The Real Cost of Retraining for OpenOffice.org

Posted by dcparris on Nov 3, 2005 2:37 PM
LXer; By DC Parris

One of the most frequently voiced objections when discussing a migration to OpenOffice.org is the cost of retraining the users. The argument is raised as a cost barrier, and essentially amounts to claiming that it would be cheaper to upgrade to the next version of Microsoft Office than to retrain users on OpenOffice.org. It's an attempt at the old "libre software isn't gratis" argument. Let's examine this argument closely to find out why it doesn't hold water.

One of the most frequently voiced objections when discussing a migration to OpenOffice.org is the cost of retraining the users. The argument is raised as a cost barrier, and essentially amounts to claiming that it would be cheaper to upgrade to the next version of Microsoft Office than to retrain users on OpenOffice.org. It's an attempt at the old "libre software isn't gratis" argument. Let's examine this argument closely to find out why it doesn't hold water.



The fallacy of of this argument lies in the assumption that 100% of the users will be using an office environment so new and foreign as to render them 100% useless until trained on the new software. If true, it certainly would explain why people balk at the idea. In reality, it generally takes users about two weeks of normal use to get comfortable using OpenOffice.org without any training at all. A little training could boost productivity in the short term by reducing the time it takes for users to familiarize themselves with the new software.



This means that users are being relatively productive while simultaneously learning the new office suite. They may experience a reduced level of productivity during this two-week period, but they are accomplishing things. The majority of tasks that users perform in Microsoft Office are performed in almost the exact same fashion in other office suites, including OpenOffice.org. We should therefore assume that most users will be working at roughly 90%-95% of their normal productivity levels during the transition, and progressively increasing to 100% at the end.



Consider two small businesses with five employees using Microsoft Office. Let's average the salaries at around $15.00/hour. What happens to our costs when looking at productivity losses over a two-week period? What happens if we bring in a trainer? This is not a perfect example, and you'll need to understand your organization's users, but it still helps us to understand that learning a new office suite is not nearly as expensive as some portray it to be.



Business 'A' decides to migrate to upgrade to the next version of Microsoft Office at a cost of close to $1400. Factor in a drop in productivity during for two weeks, even though it is generally the same interface, due to learning new features, or some things being shifted around. If we calculate a mere 3% drop in productivity, we're looking at over $1550 for the cost of the transition. Meanwhile, A will still experience the same level of costs when they upgrade again.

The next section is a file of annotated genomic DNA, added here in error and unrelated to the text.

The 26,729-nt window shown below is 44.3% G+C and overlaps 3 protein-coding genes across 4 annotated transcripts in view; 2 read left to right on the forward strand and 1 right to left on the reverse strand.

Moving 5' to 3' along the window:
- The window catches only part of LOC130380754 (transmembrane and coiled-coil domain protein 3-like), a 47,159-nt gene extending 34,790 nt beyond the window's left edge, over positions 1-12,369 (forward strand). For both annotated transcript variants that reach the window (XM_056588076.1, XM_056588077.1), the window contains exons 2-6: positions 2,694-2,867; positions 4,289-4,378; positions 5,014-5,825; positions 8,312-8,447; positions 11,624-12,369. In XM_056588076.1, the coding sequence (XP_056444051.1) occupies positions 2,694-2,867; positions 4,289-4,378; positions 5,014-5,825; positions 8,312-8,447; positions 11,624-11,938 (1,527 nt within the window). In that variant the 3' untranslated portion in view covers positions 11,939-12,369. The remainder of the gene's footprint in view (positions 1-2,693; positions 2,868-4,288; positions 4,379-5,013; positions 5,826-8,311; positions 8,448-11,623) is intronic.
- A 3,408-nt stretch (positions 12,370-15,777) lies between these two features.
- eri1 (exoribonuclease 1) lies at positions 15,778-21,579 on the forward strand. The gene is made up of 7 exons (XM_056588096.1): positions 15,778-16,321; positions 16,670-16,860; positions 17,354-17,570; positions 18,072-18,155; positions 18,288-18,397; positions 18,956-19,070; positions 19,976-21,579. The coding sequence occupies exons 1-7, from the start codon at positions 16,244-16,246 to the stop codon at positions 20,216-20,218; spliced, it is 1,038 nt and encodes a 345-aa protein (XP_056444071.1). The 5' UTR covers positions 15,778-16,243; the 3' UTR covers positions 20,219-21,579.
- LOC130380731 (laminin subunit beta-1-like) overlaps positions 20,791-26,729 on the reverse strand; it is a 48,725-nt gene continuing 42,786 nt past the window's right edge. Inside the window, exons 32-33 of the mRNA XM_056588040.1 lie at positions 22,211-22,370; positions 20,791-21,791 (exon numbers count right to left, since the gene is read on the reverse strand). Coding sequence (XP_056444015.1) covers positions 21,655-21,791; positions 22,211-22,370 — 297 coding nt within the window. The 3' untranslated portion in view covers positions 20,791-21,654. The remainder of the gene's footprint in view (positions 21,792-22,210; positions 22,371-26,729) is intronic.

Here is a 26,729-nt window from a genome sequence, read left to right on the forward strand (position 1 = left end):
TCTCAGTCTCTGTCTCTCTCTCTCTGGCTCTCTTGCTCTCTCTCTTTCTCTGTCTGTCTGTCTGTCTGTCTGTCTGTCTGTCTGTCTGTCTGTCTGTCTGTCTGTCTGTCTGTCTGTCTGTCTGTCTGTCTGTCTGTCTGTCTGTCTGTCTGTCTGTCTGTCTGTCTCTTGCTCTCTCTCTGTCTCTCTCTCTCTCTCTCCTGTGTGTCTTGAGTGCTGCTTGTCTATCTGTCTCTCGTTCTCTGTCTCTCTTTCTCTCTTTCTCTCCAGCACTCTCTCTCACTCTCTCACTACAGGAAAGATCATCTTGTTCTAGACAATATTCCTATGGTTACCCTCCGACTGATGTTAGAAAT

Business 'B' opts to migrate to OpenOffice.org 2.0. If B's users are not productive at all for the two-week period, then we can reasonably expect B to fire whoever made the call. The cost would amount to around $6000 in that case. However that's not the normal scenario. We have already realized that most users will experience only a 5-10% reduction in their productivity. Even if B's users experience a 25% reduction in productivity, they will still come out at $1500 - nearly $100 cheaper than did A. Thus, B's next iteration will only cost $100-$200 for the adjustment period.



A 10% reduction in B's productivity would only cost $600. What's more, OpenOffice.org will still be available at a cost of $0.00 per licensed copy when it's time to upgrade again. However, the 10% productivity loss may not be accurate across the board. Some employees will surely struggle along at only 75% of their normal capacity. If B brings in a trainer, pays $400 for a half-day overview session, it would likely boost productivity enough to offset the cost of the training session. Thus, users get a productivity boost that can reduce the cost of learning the new office suite. This is especially true if you have a large number of users who just aren't all that tech-savvy.



Of course, the real training need will come with those advanced features of OpenOffice.org that differ most from the Microsoft Office features. Typically, no more than 10-15% of users will need those features, so the costs will still be manageable. Again, keeping an eye to the future, this training will not be necessary the next time around. So, the next time you hear that it will cost more to train users than to upgrade to the next iteration of Microsoft Office, you can say, "well, let's take a closer look at that...".

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Subject Topic Starter Replies Views Last Post
Excellent pointoffice suites have a lot of similarities solveigh 1 1,526 Nov 5, 2005 9:00 AM
Our experience with training mecrider 1 1,662 Nov 3, 2005 8:05 PM
And this doesn't even consider... mvermeer 1 1,613 Nov 3, 2005 5:20 PM

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